I’m just about finished with my book — Retention Fundraising — that will be headed to the publisher at the end of this week. But some of the key stuff in the book just shouldn’t wait.

Hopefully you can put some of the research and findings to work immediately.

Of course, I’ll flog the book to you when the publishing date is set. Right now it’s more important to share some advance information on what I’ve learned.

Most fundraisers continue to believe that ‘retention’ is some fuzzy, nice-nice concept where prompt ‘thank you’ notes on nice pink or expensive ivory stock will plug the leaky bucket of retention. NOT!

Fact is, the most up to date research clearly shows that fundraisers, at best, don’t know the full story on retention and what to do about it.

Thanks to Adrian Sargeant and Kevin Schulman, two diligent and innovative researchers in the field, there’s now the opportunity to tell you the rest of the story: the other half of retention.

Why should you bother wrapping your mind around another set of at-first-difficult-to-understand concepts?

Money. Pure and simple. Lots of money. As much as $250,000 for every 1,000 donors on your file.

Having spent the last year digging into all this I firmly believe that most nonprofits — especially the big, highly sophisticated direct response driven breed — are leaving literally hundreds of millions on the table.

It’s not that they’re incompetent or lack resources. They simply don’t have the whole picture in their retention and loyalty lens. No wonder they’re missing out.

Let me explain by illustrating current ‘best practices’ and why they’re not even ‘good’, let alone ‘best’.

“Best Current Practices” … Ask most fundraisers and their consultants how to improve retention and the best of these will give you one or more of the following answers:

  • Double down on the spending for acquisition;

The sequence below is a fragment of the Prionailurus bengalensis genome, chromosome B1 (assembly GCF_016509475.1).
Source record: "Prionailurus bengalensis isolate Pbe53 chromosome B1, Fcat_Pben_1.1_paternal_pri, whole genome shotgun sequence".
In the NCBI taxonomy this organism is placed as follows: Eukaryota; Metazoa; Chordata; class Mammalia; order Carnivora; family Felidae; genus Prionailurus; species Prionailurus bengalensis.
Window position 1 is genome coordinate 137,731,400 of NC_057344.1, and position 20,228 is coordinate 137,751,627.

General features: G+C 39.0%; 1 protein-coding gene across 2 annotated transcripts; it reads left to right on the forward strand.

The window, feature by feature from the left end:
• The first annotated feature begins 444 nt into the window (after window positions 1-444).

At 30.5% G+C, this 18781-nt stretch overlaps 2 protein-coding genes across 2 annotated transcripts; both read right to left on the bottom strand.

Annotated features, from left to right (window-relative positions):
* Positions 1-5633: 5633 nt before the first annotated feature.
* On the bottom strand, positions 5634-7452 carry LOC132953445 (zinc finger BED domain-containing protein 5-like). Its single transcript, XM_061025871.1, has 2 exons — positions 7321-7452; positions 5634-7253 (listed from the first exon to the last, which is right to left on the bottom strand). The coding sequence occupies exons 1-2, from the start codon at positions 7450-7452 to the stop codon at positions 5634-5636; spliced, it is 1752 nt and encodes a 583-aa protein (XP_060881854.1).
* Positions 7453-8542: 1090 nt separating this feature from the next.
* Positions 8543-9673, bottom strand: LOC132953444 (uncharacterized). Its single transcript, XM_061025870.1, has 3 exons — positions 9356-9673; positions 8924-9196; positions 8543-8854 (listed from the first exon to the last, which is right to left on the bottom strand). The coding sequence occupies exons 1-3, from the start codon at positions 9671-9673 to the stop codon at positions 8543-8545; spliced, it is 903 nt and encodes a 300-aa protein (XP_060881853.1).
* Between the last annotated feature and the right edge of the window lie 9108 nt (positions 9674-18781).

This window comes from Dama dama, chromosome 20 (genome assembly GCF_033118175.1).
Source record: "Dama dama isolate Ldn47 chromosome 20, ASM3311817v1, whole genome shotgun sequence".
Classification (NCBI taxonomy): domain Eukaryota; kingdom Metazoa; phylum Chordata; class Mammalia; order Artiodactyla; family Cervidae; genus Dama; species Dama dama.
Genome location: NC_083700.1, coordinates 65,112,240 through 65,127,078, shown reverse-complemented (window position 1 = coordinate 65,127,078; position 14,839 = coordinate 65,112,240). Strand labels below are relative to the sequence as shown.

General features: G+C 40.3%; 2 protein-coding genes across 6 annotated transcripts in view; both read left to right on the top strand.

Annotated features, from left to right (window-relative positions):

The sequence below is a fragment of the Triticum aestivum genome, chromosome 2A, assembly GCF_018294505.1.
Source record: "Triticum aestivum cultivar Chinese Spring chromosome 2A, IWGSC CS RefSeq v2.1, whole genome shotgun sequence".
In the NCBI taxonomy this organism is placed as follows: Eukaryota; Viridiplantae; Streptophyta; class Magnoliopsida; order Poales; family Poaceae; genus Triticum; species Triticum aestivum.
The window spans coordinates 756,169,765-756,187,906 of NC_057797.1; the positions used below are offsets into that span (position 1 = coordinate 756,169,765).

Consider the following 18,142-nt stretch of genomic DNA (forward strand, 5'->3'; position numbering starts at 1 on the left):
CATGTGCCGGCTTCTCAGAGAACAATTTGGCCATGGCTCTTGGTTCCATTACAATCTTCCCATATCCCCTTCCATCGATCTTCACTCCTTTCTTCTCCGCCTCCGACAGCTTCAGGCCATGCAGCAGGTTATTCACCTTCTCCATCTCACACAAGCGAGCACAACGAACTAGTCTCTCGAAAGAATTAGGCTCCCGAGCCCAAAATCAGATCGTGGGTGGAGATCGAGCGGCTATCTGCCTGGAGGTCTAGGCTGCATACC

• Purchase a transactional predictive model to flag/score donors at-risk or good candidates for a 2nd gift;
  • Create different messages for different segments;
  • Make fewer ‘asks’ or more ‘asks’ (depends on the consultant or fundraiser) and provide more — or less — visual marketing.

While this advice isn’t awful, it’s also not very helpful, and sometimes even very expensive. In short, it provides a very incomplete answer to the issue of retention.

The fact is that research clearly shows that when it comes to improving Lifetime Value — the only true metric that matters — the tactics/techniques/frequency of activity from the fundraising department accounts for less than 20% of the ultimate value on a donor file.

Holy Copernicus!

Lest I be hauled before the AFP/DMA Inquisition of Heretical Fundraisers, let me further add that I’m about to shake you up even more.

It’s not that what you’ve been doing (believing the universe rotates around the Earth) is wrong. It’s just that it’s incomplete.

You have only a half bucket of retention at best.

To put it even more bluntly, fundraisers and fundraising departments count very little where donor retention is concerned.

So, first of all.  Thank you for trying your best.

And secondly, here’s the deal going forward.

I’m going to do four more posts and then a Retention Webinar to help all of us get our brains around the current research and what I hope will become best practices.

Over the next 90 days we’ll explore:

  • The importance of ‘attribution’ — How and why to assign costs/income to actions the nonprofit organization takes regarding donor experience.
  • Why you can and should assign financial value to specific messages, communications, donor services and various engagement activities. And how you do that.
  • Why the current segmentation or targeting process based on transactions – selected for ‘efficiency’ – is so foolish. And why ‘’effectiveness’ should become your new, most important metric.
  • How you can change all your ‘bad/best practices’ to bring big money to your bottom line.

To prepare for your epiphany, what’s your thinking today on the current limits of retention ‘best practices’?

Roger

P.S. I was struck by the research I’ve seen that fundraising appeals and all the usual stuff that fundraising departments produce is worth only about 20% of the total retention value. Are you?

This article was posted in: Communications, Donor retention / loyalty / commitment.
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